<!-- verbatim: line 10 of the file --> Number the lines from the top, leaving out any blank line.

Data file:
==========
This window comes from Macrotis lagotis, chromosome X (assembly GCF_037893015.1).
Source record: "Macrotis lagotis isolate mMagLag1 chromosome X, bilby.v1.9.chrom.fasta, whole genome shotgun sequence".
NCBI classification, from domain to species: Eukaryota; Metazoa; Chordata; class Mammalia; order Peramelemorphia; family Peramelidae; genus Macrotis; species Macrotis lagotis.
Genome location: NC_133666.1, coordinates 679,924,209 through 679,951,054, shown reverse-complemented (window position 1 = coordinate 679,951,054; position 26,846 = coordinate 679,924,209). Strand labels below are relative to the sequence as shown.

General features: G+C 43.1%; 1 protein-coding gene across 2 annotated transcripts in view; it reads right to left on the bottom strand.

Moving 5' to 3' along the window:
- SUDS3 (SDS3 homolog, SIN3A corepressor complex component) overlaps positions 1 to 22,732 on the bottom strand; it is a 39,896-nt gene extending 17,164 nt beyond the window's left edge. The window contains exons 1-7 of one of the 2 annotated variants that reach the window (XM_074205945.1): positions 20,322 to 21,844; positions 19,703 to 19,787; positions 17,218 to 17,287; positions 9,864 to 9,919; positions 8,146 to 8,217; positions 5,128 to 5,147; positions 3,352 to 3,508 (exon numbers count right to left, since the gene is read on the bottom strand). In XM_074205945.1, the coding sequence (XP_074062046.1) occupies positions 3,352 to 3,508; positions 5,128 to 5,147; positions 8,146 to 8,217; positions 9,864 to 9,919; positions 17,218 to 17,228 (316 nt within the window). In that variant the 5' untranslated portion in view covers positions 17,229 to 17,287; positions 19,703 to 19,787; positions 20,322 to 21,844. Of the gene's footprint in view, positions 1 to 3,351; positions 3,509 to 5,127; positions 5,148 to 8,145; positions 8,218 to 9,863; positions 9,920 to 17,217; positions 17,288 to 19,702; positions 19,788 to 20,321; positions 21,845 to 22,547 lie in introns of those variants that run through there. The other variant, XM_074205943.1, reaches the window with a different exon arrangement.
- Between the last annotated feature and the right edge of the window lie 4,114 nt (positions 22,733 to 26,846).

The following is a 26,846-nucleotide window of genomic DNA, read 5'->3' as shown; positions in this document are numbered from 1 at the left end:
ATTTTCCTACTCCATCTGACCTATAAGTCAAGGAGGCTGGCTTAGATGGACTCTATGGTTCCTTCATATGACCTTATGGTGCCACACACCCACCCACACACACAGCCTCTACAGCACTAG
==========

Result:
ATTTTCCTACTCCATCTGACCTATAAGTCAAGGAGGCTGGCTTAGATGGACTCTATGGTTCCTTCATATGACCTTATGGTGCCACACACCCACCCACACACACAGCCTCTACAGCACTAG